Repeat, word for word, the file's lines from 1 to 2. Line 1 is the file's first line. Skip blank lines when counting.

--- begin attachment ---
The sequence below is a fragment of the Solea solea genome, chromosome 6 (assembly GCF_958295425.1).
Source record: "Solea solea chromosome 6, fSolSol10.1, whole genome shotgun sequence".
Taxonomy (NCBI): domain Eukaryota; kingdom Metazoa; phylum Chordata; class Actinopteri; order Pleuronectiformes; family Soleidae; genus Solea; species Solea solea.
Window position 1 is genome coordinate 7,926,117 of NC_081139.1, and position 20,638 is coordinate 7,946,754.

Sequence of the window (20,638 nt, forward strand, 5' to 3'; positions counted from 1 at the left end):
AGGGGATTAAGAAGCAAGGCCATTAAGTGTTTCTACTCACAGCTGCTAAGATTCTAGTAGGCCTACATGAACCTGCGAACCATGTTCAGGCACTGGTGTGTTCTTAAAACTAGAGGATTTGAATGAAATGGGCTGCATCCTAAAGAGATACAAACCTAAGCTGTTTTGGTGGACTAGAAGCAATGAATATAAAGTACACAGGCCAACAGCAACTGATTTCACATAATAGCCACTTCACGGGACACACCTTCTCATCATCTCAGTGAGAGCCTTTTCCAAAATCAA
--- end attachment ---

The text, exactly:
The sequence below is a fragment of the Solea solea genome, chromosome 6 (assembly GCF_958295425.1).
Source record: "Solea solea chromosome 6, fSolSol10.1, whole genome shotgun sequence".